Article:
Melanesians frequently report a communal model of ownership. This communal ownership usually extends to land and other resources (Trebilcock, 1984). Customary land tenure is never separate in Melanesia from social, political and economic factors (Giddings, 1984, p.150). Allied with this communal sense of ownership is a decrease, relative to Western perceptions, of individual efficacy. It is the practice in many communities that decisions are made by community leaders, or big-men, for the community. The big-man is not usually a hereditary leader in Melanesian cultures but one who maintains his leadership through political and economic prowess (Chao, 1984, p.133, pp.137-138). While decision-making is often in consultation with community members, community leaders can make such decisions.
The power of the local community leaders is pervasive and persuasive. If a researcher gains research access through the approval of the local leader/s, it may be difficult to determine whether individuals offer real assent to being involved in the research, or more importantly can realistically choose to not consent if the community has consented. If the community assents to the research, even if solely through the decision of the local leader, it will be rare that community members can freely not participate in the research. This nexus has implications for the collection of research data. If a participant is not fully consenting, or does not know how to express lack of consent, then the quality of the data offered to the researcher is compromised. Clearly, community consent cannot be presumed to mean that all community members are willing participants. If all participants are not fully willing, the researcher needs to be mindful that the data she/he is collecting is of mixed quality and may need to employ further on-to-one discussions to determine the extend of consent.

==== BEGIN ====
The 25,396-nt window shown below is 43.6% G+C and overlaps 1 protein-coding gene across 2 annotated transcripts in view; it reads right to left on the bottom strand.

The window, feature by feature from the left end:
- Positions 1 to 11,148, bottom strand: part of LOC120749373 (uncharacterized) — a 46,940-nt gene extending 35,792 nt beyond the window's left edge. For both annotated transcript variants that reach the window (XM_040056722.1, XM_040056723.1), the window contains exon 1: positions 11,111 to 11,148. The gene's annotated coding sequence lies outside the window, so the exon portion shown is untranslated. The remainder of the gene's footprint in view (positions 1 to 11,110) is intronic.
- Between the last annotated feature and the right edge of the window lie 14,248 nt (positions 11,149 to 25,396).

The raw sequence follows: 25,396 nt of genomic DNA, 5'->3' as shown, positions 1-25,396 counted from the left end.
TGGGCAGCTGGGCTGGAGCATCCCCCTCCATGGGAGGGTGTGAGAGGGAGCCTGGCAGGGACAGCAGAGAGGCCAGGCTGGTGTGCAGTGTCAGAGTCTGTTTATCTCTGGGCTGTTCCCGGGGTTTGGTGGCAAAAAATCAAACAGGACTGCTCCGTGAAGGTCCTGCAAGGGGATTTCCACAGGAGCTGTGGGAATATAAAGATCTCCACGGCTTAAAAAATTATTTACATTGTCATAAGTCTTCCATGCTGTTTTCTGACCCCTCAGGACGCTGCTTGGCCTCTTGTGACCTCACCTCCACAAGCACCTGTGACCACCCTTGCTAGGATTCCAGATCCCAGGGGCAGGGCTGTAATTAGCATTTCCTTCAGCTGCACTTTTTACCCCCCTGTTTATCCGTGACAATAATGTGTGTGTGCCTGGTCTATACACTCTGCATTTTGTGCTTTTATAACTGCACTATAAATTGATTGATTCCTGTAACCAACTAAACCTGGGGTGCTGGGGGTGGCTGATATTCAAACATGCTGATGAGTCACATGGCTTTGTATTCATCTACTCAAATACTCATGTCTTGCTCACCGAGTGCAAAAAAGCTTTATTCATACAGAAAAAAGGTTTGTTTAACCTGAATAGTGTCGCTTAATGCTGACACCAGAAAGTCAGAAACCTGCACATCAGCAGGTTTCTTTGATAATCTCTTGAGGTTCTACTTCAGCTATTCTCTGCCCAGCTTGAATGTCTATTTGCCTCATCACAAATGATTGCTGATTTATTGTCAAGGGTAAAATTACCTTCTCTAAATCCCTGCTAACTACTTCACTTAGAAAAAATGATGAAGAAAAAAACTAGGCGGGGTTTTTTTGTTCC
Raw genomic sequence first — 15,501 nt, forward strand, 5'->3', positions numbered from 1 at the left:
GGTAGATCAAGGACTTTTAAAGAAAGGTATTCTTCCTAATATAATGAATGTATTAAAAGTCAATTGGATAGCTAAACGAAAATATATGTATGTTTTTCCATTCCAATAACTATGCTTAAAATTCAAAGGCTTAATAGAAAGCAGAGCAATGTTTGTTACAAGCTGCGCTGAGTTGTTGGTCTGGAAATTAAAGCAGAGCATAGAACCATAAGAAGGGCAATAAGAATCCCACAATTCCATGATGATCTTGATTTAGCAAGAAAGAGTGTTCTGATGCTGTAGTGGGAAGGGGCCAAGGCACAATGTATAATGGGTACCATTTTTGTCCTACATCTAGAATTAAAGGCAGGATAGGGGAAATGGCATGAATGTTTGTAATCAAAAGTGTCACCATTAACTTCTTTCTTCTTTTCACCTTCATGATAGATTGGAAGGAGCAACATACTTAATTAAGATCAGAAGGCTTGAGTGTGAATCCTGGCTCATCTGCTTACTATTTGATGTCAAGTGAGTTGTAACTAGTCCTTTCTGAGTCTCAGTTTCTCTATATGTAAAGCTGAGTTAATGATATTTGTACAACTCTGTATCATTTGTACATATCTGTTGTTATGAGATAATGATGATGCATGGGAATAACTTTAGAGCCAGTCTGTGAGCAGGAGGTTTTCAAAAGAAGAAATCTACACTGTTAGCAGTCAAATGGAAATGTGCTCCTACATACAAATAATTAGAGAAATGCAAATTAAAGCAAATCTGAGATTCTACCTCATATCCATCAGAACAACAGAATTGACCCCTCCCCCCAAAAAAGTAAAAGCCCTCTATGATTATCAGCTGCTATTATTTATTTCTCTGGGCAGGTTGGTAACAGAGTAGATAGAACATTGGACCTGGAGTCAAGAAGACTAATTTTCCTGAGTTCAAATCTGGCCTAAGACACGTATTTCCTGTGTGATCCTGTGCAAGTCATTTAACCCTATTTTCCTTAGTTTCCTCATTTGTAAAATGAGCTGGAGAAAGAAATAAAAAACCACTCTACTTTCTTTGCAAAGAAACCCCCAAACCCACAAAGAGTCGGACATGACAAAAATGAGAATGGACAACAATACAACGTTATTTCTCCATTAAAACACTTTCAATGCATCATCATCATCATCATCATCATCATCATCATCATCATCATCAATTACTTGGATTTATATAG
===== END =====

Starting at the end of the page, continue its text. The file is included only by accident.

In some traditional communities the concept of consent is subsumed under broader issues of trust or relationship. The exchange of token gifts can signify the building of such a relationship, be that betel nut in Melanesia or tobacco as might be used in indigenous Australian communities (Davison, Brown, & Moffitt, 2006; Ellis & Earley, 2006). This aspect of exchange can mitigate the quality of informed consent that may be desired in well planned research.
It has been argued elsewhere that differences in epistemology can produce different research methodologies (Vallance, 2007). However, if the potential research participants have an epistemology that is very different from that of the researcher, the threat of miscommunication in data collection is high.
Indigenous peoples have a distinctive way of looking at the world, thinking about it, relating to it, and experiencing it, with the result that indigenous peoples' epistemologies can no longer stand behind or outside mainstream methodologies, but in front or beside as the situation demands (Fleras, 2004, p.118).
It is not unknown that some cultures resist research (Gibbs, 2001, p.675; Hudson & Bruckman, 2004). Whether due to bad experiences with researchers or a world view that does not validate or honour research into people's lives, some cultures are resistant to research (Beresford, Partington, & Gower, 2003; Gibbs, 2001; Ryen, 2004).